Comment Writer Amelia Hiller analyses Black Friday and explores its implications on modern-day consumerismWritten by Amelia Hiller on 9th December 2017
#FreeCyntoiaBrown and the Power of Social Media
Comment Editor Kat Smith explores #FreeCyntoiaBrown and the success of using social media to call for justice
On Thursday afternoon, I opened my Twitter feed in one of many moments of procrastination from my essay. The hashtag ‘#FreeCyntoiaBrown’ was the first thing I saw.
Turning to Google, the results page after searching ‘Cyntoia Brown’ was flooded with stories from most major news platforms explaining the case and the social media response.
So, who is Cyntoia Brown? She was once a child who endured relentless physical, sexual and emotional abuse as a victim of trafficking. At 16-years-old, she had the courage to shoot and kill the 43-year-old estate agent who picked her up for sex. Cyntoia Brown’s life sentence for murder as a result means she’ll be first eligible for parole when she’s 67.
“But how is this only just coming out now, when her conviction happened in 2004?
But how is this only just coming out now, when her conviction happened in 2004? The 2011 documentary ‘Me Facing Life: Cyntoia’s Story’ failed to gain the story recognition in the way social media has over the last view days. It seems that the support of Kim Kardashian-West, Rihanna and Cara Delevingne have thrown the otherwise unknown case into the public sphere. Kardashian is even believed to have enlisted her lawyers to help free Brown.
Although it’s saddening that this has been concealed for 13 years and is only projected into the limelight when celebrities back Cyntoia, it is also a testament to the power of social media and proof of the necessity for famous figures to use their platforms for good. It’s easy to assume that signing a petition or tweeting a hashtag is useless, but the undeniable success of change.org petitions, the Black Lives Matter movement and education of LGBTQ+ issues proves that the internet has a major part to play in public opinion and government action.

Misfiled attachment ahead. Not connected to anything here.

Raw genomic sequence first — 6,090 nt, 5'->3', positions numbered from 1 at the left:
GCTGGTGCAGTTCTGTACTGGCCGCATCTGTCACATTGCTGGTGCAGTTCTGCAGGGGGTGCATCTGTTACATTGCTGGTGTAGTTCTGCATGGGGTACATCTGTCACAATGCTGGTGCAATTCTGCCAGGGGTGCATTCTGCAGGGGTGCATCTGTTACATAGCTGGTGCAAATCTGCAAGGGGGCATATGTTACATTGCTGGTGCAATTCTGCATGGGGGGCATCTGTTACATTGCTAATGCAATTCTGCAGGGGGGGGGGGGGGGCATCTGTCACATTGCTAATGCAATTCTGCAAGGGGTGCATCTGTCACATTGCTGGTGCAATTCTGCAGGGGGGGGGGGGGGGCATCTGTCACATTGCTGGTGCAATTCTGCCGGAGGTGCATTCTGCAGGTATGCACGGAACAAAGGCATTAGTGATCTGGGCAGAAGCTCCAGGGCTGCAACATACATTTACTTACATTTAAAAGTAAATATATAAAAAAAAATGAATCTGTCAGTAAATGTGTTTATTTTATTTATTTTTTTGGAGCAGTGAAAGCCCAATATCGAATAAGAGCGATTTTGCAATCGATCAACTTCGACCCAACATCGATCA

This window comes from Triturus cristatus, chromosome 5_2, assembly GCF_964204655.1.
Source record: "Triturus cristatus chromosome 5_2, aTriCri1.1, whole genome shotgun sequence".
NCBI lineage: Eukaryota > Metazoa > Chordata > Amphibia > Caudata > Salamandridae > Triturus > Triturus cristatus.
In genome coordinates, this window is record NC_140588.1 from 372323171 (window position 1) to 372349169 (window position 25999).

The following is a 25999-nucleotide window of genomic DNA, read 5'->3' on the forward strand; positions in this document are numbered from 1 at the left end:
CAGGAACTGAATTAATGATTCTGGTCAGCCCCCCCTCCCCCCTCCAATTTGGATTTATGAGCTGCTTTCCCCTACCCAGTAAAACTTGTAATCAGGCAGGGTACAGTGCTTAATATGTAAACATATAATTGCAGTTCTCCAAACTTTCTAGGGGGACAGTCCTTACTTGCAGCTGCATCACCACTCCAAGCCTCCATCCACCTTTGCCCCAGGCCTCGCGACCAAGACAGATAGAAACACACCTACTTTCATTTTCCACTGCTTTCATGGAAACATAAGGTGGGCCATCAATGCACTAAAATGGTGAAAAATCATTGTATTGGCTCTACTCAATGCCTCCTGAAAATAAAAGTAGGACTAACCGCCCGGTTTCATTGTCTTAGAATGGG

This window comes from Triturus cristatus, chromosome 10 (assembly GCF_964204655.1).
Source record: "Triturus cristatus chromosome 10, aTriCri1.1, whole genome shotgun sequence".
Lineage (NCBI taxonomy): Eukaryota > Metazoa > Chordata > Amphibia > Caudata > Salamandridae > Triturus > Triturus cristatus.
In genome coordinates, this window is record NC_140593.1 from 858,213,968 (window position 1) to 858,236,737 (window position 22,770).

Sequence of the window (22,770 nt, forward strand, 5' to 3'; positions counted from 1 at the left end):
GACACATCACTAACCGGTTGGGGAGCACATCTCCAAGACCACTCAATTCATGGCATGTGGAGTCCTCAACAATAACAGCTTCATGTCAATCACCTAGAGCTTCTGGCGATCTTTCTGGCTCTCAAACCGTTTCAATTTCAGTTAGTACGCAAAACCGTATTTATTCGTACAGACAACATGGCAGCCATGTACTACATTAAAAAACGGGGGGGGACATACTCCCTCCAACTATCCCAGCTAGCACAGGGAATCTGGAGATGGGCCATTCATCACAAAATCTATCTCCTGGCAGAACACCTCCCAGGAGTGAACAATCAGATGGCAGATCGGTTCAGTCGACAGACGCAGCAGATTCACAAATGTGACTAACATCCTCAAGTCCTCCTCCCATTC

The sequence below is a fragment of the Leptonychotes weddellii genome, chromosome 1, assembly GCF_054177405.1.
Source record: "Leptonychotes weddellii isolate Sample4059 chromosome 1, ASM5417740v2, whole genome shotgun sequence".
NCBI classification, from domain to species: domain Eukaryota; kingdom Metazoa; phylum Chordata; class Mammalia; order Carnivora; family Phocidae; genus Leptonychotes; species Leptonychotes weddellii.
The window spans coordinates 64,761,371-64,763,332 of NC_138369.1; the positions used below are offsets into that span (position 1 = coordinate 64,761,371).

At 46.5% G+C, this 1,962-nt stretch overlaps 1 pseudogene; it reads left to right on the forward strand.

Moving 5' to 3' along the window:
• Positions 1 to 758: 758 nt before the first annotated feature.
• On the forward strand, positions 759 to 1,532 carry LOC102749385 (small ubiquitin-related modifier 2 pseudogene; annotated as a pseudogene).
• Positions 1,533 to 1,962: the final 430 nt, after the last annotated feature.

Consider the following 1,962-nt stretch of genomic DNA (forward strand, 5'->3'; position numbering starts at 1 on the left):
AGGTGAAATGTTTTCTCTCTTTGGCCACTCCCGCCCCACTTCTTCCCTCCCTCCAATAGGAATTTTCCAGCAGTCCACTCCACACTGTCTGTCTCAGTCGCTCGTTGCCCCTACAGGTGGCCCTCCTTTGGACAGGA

“It is also a testament to the power of social media and proof of the necessity for famous figures to use their platforms for good
It’s proof that social media can be a force for good when we use it correctly; when hashtags like #FreeCyntoiaBrown’s trend, a conversation is not only generated around this case, but around the wider issues that they encompass. Furthermore, if social media was as prominent back in 2004, there would be no way of this being swept under the carpet. The watchful public eye exposes the unjust and must mean that people are less likely to act wrongly if they know the world is watching, as it so often is.
“If social media was as prominent back in 2004, there would be no way of this being swept under the carpet
Although social media is terrible in some ways (self-esteem, procrastination, stalking… the list can go on for a while), it’s clear that it is pivotal in social movements. I therefore believe that famous figures have a duty to use their platform well, to use their popularity to raise awareness of issues. But we can help, too. Even if you’re just retweeting a hashtag-ed tweet or signing a petition, every little action is a step forward.